At any time DURING THE PAST 12 MONTHS, did anyone in this household receive food stamps? If so, how much?
Do you have a mortgage and if so, how much is it?
Because of a physical, mental, or emotional condition does this person have any difficulty in doing any of the following: learning, dressing, bathing or getting around?
Has this person given birth in the last year?
What time did this person go to work?
How much did this person make in salaries? Interest? Retirement?
There are several Internet blogs where consumers sound off, including Survivalerts, where “Mark” submitted a copy of a letter to his state senator asking if he supported the survey, and “under what authority I am being required – under the penalty of fines – to give up my privacy under the Bill of Rights and be forced to give the Census Bureau information on my private life.”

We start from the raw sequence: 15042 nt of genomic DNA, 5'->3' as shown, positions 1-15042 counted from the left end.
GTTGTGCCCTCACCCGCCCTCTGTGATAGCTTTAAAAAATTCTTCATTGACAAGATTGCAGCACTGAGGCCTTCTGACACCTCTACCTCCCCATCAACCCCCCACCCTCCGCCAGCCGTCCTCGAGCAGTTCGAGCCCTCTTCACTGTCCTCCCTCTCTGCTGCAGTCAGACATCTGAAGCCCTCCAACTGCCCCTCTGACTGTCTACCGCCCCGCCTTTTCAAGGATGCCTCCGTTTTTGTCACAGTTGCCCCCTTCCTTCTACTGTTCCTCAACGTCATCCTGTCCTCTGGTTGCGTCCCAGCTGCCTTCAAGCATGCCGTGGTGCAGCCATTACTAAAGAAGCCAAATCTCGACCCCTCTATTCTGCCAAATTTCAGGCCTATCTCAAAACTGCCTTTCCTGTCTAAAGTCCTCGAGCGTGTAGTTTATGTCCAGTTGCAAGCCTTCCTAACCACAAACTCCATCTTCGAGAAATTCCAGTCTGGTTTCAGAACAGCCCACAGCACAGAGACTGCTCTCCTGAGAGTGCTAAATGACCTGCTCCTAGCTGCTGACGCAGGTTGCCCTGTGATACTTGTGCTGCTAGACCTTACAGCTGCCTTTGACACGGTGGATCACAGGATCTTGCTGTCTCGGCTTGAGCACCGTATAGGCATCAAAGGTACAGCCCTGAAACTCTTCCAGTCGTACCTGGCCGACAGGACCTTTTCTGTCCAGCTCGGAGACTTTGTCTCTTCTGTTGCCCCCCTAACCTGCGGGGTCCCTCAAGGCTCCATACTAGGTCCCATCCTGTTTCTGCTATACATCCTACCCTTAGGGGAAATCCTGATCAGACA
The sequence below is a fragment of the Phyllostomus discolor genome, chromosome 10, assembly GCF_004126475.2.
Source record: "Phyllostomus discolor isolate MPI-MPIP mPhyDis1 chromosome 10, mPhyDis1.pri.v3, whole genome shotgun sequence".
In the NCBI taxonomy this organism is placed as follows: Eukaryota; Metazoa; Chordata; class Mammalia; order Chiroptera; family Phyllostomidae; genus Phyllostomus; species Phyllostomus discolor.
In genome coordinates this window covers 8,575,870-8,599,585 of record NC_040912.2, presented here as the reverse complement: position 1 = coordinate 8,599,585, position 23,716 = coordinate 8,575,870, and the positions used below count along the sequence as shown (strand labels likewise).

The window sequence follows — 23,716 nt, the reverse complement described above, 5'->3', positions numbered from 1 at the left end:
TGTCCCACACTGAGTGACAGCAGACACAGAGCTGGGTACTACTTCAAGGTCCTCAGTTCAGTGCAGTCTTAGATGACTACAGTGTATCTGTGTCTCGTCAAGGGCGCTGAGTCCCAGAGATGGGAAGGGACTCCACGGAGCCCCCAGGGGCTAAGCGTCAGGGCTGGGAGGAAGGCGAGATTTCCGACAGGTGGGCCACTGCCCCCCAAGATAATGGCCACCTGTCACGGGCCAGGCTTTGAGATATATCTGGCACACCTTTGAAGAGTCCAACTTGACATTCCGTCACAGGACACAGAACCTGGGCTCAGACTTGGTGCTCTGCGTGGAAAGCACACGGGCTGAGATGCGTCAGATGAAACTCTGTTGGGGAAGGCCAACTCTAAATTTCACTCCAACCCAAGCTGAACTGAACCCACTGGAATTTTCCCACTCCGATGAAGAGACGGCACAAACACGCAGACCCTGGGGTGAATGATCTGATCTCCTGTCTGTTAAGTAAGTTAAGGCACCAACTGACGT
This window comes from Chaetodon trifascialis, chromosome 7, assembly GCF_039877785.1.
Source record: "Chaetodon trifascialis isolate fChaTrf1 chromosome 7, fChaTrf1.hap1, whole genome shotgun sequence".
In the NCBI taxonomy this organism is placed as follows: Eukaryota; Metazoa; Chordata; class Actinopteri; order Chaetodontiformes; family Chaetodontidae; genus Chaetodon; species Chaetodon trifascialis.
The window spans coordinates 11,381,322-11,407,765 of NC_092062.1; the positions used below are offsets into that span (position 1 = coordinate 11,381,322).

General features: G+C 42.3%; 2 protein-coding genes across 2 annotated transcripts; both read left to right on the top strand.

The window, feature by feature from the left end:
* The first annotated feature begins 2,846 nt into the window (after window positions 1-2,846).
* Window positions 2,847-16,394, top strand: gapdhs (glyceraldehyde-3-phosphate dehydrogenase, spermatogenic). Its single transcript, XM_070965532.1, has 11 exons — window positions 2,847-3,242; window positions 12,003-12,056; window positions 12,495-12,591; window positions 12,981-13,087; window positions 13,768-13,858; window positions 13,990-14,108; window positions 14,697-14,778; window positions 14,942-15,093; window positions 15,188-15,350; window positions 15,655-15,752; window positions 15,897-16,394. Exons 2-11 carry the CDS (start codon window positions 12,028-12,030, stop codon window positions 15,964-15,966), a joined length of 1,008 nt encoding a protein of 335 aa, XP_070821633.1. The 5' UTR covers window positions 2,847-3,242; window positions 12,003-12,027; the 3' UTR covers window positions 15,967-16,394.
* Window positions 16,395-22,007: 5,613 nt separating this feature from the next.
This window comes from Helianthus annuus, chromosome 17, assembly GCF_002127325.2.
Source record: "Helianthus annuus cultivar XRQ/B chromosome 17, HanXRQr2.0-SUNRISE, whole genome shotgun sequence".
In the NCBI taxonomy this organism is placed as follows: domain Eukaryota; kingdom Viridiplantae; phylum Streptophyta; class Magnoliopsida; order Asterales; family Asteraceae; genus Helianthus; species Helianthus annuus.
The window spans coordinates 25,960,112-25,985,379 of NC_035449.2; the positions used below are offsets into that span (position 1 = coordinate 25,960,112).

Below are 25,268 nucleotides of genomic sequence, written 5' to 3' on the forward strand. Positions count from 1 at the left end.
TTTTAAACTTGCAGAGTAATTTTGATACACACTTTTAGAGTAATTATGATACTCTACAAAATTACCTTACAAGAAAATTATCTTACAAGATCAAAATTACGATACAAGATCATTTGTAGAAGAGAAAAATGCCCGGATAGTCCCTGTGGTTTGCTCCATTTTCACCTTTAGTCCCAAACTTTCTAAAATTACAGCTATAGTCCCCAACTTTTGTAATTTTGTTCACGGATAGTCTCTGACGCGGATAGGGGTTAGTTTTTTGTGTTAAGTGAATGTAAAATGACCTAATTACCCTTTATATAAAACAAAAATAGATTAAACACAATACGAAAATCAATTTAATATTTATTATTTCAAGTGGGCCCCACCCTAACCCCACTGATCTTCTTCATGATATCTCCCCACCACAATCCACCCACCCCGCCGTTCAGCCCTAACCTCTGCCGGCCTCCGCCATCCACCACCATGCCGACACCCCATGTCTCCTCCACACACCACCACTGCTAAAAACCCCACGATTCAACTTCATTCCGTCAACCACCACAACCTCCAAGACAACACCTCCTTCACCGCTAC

“As a U.S. citizen (I know that really doesn’t mean anything anymore) I DEMAND THAT YOU REPRESENT ME and work with other representatives, state and federal, to abolish this outrageous ‘survey,’ which is nothing more than a Moscow-style attempt to gather information on citizens. The questions on this survey have nothing to do with the Census as outlined by the Founders – they are offensive, unconstitutional, and un-America.”
Mark told WND the government already has most of the information, through tax records, work records, and various accesses to utility records and the like. “All this information the government already has. They just want me to do the research for them,” he said.
But he also expressed concern about the security of private information.
“Sandy Berger could get this, put it in his socks and walk out with it,” he said.